How to Make Baby Bird Food

If you have a baby bird in your care, you may be wondering what the best food is to feed it. Here is a quick and easy guide on how to make baby bird food.

Checkout this video:

What You’ll Need

-A small, soft-bristled paintbrush
-A tweezer
-A small glass jar with a lid
-Finely ground baby bird food (can be found at pet stores)

1. Using the paintbrush, lightly dust the baby bird with the ground food.
2. Place the baby bird on its back in the palm of your hand. Use the tweezer to pick up a very small amount of food and place it in front of the baby bird’s mouth.
3. Allow the baby bird to eat until it appears full and satiated.
4. Repeat this process 2-3 times per day, or as needed.
5. Store any unused food in a cool, dry place in the glass jar with a lid.

How to Make It

You will need:
-A clean, empty container such as a jar, can or plastic bottle with a lid
-1/4 cup of raw, unseasoned meat such as chicken, beef or organ meat
1. Mix the water and meat together in the container.
2. Screw the lid on tightly and shake until the mixture is smooth with no lumps.
3. Feed to baby birds as needed.

What to Include in the Diet

A Growing bird needs a nutritious diet that supports its growth and development. A baby bird’s diet should include:

-High quality, protein-rich insects.
-Soft fruits and vegetables.
-Plenty of fresh water.

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How Much to Feed

How much to feed is determined by the size of your bird. A very general guideline is to offer 1/4 to 1 teaspoon of food per day for every 50 grams your bird weighs. This is just a guideline, and you may need to adjust portion sizes based on your bird’s appetite and energy level.

How Often to Feed

The average baby bird will need to be fed every 15-20 minutes from the time it hatches until it is fully feathered and ready to fend for itself. Some baby birds may need to be fed more frequently, while others may do well with less frequent feedings. It is best to err on the side of too many feedings rather than too few.

Signs of Good Health

There are many signs of good health in baby birds. For example, a baby bird that is eating, drinking, and eliminating properly is likely to be healthy. Additionally, a baby bird that is alert and has bright eyes is likely to be healthy. Furthermore, a baby bird that has feathers that are smooth and not ruffled is likely to be healthy. Finally, a baby bird that is chirping and active is likely to be healthy.

Signs of Poor Health

There are several signs that indicate a baby bird is not doing well. If you see any of the following, it’s important to take action and seek professional help:

-The bird is lethargic or seems weak
-The bird is losing feathers or has patchy feathers
-The bird has swollen eyes or appears to be blind
-The bird has an injured wing or leg
-The bird has discharge from the nose, mouth, or eyes
-The bird has diarrhea or appears to be constipated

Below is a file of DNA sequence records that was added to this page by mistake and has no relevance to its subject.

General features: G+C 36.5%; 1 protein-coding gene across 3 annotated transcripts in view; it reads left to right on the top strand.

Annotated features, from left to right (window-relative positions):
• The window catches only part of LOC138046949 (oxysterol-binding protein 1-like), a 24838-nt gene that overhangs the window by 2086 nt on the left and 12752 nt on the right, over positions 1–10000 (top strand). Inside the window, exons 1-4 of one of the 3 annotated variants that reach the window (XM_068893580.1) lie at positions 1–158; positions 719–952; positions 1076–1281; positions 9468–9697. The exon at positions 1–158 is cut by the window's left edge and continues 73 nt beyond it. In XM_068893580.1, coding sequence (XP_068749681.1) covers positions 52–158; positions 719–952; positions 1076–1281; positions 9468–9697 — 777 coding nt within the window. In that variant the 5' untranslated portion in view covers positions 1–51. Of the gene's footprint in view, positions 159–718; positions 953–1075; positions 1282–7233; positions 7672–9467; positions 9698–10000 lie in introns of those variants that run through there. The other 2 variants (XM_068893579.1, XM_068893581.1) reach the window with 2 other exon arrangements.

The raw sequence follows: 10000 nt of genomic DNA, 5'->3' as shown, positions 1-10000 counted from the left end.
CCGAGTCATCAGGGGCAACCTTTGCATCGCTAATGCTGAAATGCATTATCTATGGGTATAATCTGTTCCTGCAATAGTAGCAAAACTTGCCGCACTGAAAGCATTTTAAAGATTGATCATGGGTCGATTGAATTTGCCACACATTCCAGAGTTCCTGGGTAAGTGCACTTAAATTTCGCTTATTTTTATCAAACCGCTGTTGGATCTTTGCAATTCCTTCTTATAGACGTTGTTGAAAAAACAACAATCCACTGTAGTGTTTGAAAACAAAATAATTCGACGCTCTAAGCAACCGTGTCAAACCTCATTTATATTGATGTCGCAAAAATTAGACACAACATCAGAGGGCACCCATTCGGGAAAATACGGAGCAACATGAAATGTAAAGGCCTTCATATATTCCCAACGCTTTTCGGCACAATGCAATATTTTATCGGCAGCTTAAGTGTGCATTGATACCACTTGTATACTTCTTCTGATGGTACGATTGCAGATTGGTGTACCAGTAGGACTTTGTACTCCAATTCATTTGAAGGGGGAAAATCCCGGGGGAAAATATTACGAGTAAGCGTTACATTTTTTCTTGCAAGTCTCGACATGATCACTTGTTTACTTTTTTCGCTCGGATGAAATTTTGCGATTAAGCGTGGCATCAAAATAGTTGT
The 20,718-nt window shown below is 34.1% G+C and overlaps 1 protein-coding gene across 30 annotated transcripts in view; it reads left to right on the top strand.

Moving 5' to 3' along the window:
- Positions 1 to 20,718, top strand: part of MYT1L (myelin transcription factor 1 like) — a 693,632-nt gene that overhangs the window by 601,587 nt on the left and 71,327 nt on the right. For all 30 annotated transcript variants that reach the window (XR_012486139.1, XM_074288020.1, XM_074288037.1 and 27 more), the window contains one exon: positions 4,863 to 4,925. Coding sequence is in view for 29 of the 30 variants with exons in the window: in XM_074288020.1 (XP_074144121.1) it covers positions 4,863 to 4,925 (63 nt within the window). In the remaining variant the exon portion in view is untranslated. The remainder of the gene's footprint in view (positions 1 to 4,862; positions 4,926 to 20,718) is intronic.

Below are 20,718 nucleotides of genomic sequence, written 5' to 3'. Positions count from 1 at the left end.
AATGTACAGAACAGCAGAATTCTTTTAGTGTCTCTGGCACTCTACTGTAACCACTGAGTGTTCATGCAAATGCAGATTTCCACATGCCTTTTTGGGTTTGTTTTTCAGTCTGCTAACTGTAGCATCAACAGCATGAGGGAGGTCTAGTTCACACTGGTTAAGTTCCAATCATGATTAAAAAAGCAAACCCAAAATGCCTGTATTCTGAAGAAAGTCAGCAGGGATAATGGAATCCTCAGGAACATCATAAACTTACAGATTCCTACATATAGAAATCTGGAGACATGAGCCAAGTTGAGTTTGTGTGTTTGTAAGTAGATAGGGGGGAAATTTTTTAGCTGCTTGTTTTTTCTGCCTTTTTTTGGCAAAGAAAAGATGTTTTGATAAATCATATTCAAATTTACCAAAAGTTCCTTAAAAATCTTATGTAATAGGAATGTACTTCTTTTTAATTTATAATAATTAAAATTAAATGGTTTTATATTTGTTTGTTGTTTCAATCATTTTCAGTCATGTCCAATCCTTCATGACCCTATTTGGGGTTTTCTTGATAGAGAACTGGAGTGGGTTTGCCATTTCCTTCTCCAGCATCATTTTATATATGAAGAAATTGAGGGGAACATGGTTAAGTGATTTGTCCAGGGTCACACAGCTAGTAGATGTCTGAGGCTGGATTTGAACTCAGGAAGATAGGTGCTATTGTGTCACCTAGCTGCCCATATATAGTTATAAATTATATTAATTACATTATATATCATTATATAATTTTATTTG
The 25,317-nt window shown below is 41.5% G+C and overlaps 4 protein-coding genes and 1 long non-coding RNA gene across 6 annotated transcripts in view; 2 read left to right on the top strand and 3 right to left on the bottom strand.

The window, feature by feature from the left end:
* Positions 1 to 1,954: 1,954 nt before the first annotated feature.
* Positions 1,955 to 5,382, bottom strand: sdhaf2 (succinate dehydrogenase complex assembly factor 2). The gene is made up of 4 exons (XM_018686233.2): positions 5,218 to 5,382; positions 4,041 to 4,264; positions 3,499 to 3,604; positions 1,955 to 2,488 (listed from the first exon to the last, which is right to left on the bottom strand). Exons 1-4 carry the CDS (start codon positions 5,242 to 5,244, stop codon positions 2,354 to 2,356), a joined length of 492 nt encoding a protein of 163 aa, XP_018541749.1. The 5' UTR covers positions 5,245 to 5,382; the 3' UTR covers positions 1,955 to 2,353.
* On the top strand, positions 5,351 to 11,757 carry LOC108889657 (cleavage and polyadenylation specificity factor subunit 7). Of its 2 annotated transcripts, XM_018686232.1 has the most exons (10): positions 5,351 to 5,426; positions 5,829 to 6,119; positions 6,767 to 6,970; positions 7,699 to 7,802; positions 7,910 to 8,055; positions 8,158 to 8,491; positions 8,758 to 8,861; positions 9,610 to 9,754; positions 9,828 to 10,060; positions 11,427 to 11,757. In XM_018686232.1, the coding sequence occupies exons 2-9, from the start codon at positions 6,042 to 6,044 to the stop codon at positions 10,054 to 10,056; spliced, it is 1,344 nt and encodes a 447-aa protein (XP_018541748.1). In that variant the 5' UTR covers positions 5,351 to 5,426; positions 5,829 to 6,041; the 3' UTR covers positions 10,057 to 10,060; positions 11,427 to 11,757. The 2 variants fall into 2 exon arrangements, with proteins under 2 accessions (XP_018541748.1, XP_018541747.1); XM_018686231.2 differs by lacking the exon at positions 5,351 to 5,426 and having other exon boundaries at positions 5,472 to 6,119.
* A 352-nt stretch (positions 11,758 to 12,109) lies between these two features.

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Weaning Baby Birds

At around 4-6 weeks of age, baby birds are typically ready to begin the weaning process. This is when they start to learn how to eat on their own and gradually stop relying on their parents for food. The weaning process can take several weeks or even months, depending on the type of bird.

There are a few different ways to wean baby birds. One method is to offer them small pieces of soft food, such as mashed fruits or vegetables, cooked eggs, or chopped meat. Another method is to offer them a commercially-made baby bird food mix that can be found at most pet stores.

Once the baby birds start eating on their own, you can slowly reduce the amount of food you offer them until they are eating entirely on their own. It’s important to make sure that the food you offer during the weaning process is nutritious and high in calories so that the baby birds don’t become malnourished during this time.


Q: How often should I feed my baby bird?

A: You should feed your baby bird every two to three hours.

Q: What kind of food should I feed my baby bird?

A: You should feed your baby bird a mixture of chopped fruits and vegetables, as well as insects such as crickets or mealworms.

Q: How do I know if my baby bird is getting enough food?

A: You can tell if your baby bird is getting enough food if it is gaining weight and growing at a healthy rate.

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Further Reading

If you want to learn more about making baby bird food, here are some great resources:

-The Cornell Lab of Ornithology has a great article on homemade bird foods, including recipes for different stages of a bird’s life:
-The National Audubon Society also has an informative article on the subject, with tips on what kind of ingredients to use and how to prepare them:
-For detailed instructions on how to make a variety of different baby bird foods, check out this step-by-step guide from the Humane Society:

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